Smith+Nephew also partners with local startups and the University of Pittsburgh Medical Center (UPMC) on R&D and surgeon education. Pittsburgh's academic institutions awards 12,000 technology degrees and certificates per year, making it one of the top five cities in the U.S.
The new facility in Pittsburgh includes collaboration spaces for hybrid work. Source: Smith+Nephew
Pittsburgh provides a deep talent pool
Smith+Nephew chose to open its R&D center in Pittsburgh because the tech talent pool there has grown by 20% to more than 45,000 workers, and regional robotics employment has tripled since 2011.
“We decided to stick with robotics and enabling technologies because of the talent pool in Pittsburgh,” said Mitra. “Continuous expansion in this space has been phenomenal. When Blue Belt was acquired, we had about 60 people in the quality and regulatory realms. We now have almost 200, with significant growth in the robotics and autonomous technologies division.”
“There's a lot of local talent from CMU, the University of Pittsburgh, and Duquesne, and there's also a strong medical hub with the UMPC and Allegheny Health Network,” Mitra said. ““There has been an influx of people from outside of Pittsburgh, including software, mechanical, and electrical engineers and biomedical experts—all of whom shape our robotics division.”
What about competition with local developers of self-driving vehicles, such as Aurora, Motional, TuSimple, and Uber?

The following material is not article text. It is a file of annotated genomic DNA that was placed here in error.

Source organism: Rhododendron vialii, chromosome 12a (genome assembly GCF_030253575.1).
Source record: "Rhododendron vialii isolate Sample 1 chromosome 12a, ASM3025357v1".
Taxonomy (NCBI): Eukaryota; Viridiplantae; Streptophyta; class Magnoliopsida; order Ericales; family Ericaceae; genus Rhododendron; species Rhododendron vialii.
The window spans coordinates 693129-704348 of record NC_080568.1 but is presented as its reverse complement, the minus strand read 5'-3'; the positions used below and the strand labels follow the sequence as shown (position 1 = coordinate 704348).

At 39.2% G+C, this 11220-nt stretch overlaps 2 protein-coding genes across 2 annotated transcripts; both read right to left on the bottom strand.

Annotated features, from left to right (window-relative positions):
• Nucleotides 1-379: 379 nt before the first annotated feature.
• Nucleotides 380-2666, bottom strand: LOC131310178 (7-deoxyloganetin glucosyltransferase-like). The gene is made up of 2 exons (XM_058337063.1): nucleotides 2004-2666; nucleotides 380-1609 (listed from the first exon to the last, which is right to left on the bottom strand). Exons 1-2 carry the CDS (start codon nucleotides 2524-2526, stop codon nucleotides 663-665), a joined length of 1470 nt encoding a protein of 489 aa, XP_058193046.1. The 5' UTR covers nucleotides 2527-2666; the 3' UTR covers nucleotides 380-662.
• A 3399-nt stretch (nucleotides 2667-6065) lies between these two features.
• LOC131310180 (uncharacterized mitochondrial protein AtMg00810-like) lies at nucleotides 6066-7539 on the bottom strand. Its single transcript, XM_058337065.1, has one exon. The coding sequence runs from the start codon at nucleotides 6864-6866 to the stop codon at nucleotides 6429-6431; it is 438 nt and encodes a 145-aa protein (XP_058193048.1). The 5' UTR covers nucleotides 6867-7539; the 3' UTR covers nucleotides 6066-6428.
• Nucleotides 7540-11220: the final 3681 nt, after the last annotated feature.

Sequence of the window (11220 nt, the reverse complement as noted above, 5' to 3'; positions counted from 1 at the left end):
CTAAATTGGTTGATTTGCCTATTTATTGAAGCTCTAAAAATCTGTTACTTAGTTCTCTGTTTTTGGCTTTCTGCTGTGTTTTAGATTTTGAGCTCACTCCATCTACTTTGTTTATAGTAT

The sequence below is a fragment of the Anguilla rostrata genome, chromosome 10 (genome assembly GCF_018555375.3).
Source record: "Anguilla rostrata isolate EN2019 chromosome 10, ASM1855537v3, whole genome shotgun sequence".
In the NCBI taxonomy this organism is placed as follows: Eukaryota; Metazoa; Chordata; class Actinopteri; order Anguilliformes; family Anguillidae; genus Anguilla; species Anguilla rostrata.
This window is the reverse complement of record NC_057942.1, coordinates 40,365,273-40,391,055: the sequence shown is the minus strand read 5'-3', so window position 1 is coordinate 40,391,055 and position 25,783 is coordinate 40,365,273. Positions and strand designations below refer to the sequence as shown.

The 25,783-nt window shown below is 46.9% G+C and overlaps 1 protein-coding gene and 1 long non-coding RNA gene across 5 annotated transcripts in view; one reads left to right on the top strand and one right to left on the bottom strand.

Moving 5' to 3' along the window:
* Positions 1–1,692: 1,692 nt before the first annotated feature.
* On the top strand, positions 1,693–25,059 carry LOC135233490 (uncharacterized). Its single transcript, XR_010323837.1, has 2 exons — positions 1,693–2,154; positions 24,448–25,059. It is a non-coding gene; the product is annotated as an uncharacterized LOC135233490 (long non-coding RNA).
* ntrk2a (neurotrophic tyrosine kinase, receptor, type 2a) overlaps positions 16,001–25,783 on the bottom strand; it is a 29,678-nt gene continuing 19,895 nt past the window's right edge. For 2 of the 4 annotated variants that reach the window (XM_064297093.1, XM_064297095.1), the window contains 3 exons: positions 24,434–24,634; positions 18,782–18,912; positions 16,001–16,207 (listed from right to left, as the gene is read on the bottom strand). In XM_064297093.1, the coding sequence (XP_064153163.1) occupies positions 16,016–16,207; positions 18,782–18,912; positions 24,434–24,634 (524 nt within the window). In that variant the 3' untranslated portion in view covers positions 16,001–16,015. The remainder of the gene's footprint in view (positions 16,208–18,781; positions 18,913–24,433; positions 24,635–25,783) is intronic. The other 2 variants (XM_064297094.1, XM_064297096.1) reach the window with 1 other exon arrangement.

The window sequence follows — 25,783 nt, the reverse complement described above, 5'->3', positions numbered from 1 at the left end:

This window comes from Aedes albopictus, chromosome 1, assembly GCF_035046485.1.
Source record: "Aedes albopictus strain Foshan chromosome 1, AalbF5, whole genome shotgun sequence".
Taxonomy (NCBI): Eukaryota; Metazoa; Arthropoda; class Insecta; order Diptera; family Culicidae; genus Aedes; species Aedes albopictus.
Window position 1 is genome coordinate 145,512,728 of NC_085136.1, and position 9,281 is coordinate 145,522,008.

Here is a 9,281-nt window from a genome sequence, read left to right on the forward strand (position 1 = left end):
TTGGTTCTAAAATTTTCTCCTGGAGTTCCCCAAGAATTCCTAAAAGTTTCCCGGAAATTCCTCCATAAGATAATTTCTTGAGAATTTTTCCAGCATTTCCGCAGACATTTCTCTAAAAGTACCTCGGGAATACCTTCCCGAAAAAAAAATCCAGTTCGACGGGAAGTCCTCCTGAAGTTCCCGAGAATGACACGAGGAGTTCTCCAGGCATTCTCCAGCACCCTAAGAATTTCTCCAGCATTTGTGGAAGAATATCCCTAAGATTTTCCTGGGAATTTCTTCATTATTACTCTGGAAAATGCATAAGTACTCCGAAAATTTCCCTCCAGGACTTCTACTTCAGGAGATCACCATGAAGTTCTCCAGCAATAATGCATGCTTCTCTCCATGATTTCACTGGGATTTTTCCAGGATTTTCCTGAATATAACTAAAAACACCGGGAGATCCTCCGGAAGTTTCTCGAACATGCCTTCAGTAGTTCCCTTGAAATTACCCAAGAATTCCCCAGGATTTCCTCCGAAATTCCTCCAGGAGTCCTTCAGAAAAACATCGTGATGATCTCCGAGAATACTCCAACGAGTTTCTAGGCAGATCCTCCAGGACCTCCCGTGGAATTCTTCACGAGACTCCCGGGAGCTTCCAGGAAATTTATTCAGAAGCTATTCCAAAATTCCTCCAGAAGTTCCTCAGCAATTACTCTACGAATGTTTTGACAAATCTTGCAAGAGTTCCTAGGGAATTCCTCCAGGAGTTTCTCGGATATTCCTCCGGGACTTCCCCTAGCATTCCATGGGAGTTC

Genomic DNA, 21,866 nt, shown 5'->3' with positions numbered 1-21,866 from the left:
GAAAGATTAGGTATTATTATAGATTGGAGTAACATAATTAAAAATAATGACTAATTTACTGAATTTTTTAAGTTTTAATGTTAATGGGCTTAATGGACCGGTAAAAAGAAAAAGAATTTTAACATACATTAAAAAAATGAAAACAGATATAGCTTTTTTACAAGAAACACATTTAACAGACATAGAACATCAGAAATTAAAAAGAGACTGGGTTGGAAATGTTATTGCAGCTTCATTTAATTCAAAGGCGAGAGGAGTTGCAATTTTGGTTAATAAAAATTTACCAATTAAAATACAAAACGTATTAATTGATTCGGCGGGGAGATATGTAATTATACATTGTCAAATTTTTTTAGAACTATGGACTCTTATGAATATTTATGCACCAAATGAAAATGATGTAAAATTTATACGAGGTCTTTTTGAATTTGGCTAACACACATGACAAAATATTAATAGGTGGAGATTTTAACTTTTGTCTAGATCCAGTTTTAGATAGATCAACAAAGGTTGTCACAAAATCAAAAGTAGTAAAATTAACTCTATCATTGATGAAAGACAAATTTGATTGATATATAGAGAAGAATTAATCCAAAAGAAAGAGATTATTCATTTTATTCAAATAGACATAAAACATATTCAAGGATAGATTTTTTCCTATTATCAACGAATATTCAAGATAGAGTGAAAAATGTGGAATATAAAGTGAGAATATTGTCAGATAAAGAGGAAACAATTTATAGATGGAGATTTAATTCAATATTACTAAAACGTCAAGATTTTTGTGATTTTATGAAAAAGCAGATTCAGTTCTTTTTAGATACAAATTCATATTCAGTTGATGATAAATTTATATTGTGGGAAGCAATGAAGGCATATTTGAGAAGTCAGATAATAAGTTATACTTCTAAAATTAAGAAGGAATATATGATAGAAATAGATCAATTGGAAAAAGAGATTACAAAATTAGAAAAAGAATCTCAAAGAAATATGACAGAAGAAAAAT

“I think competition is great—if there wasn't any, this would be an isolated industry,” replied Mitra. “We believe we're in the nascent phases of where technology can make an impact in healthcare. When it comes to talent acquisition, it comes down to where people want to apply their education and help others.”
Smith+Nephew's “three pillars” at its Pittsburgh site. Source: Smith+Nephew
Investing in the future of surgical robotics
“In the past couple of years, Smith+Nephew has focused on its three cultural pillars: care, collaboration, and courage,” Mitra said. “Our new facilities provide a flexible work environment for our engineers. We follow COVID-19 safety protocols, and they can meet and develop projects virtually.
“When it comes time to use 3D printers, lathes, and CNC machines, we have people building and testing prototypes today,” he added. “We had more than 100 people at our grand opening.”
“In addition to our state-of-the art lab, we can train surgeons from across the U.S. and even internationally on the second-generation CORI platform,” said Mitra. “We're all very excited to start a new chapter in Pittsburgh with our new facilities and to see continued growth and investment in this space.”
About the Author
Eugene Demaitre is editorial director of Robotics 24/7. Prior to joining Peerless Media, he was a senior editor at Robotics Business Review and The Robot Report. Demaitre has also worked for BNA (now part of Bloomberg), Computerworld, and TechTarget. He has participated in numerous robotics-related webinars, podcasts, and events worldwide.